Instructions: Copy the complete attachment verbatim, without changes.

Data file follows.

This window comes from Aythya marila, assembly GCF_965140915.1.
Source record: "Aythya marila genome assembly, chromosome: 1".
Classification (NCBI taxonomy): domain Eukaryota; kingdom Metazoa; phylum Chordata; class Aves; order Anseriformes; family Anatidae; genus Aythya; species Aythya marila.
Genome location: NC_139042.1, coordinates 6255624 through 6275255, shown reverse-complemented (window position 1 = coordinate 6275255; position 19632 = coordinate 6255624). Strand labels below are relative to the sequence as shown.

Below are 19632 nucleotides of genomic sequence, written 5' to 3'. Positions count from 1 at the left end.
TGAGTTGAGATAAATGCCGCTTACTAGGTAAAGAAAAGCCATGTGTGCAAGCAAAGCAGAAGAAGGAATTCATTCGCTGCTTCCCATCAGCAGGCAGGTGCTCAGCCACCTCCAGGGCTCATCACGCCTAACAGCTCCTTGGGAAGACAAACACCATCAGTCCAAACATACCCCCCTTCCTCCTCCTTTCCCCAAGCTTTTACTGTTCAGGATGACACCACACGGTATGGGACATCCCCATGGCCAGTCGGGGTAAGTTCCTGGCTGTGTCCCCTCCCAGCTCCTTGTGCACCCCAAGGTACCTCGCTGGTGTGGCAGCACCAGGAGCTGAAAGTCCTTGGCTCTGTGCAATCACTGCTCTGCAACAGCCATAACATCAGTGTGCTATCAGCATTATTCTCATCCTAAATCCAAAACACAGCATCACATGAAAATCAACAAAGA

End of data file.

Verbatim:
This window comes from Aythya marila, assembly GCF_965140915.1.
Source record: "Aythya marila genome assembly, chromosome: 1".
Classification (NCBI taxonomy): domain Eukaryota; kingdom Metazoa; phylum Chordata; class Aves; order Anseriformes; family Anatidae; genus Aythya; species Aythya marila.
Genome location: NC_139042.1, coordinates 6255624 through 6275255, shown reverse-complemented (window position 1 = coordinate 6275255; position 19632 = coordinate 6255624). Strand labels below are relative to the sequence as shown.

Below are 19632 nucleotides of genomic sequence, written 5' to 3'. Positions count from 1 at the left end.
TGAGTTGAGATAAATGCCGCTTACTAGGTAAAGAAAAGCCATGTGTGCAAGCAAAGCAGAAGAAGGAATTCATTCGCTGCTTCCCATCAGCAGGCAGGTGCTCAGCCACCTCCAGGGCTCATCACGCCTAACAGCTCCTTGGGAAGACAAACACCATCAGTCCAAACATACCCCCCTTCCTCCTCCTTTCCCCAAGCTTTTACTGTTCAGGATGACACCACACGGTATGGGACATCCCCATGGCCAGTCGGGGTAAGTTCCTGGCTGTGTCCCCTCCCAGCTCCTTGTGCACCCCAAGGTACCTCGCTGGTGTGGCAGCACCAGGAGCTGAAAGTCCTTGGCTCTGTGCAATCACTGCTCTGCAACAGCCATAACATCAGTGTGCTATCAGCATTATTCTCATCCTAAATCCAAAACACAGCATCACATGAAAATCAACAAAGA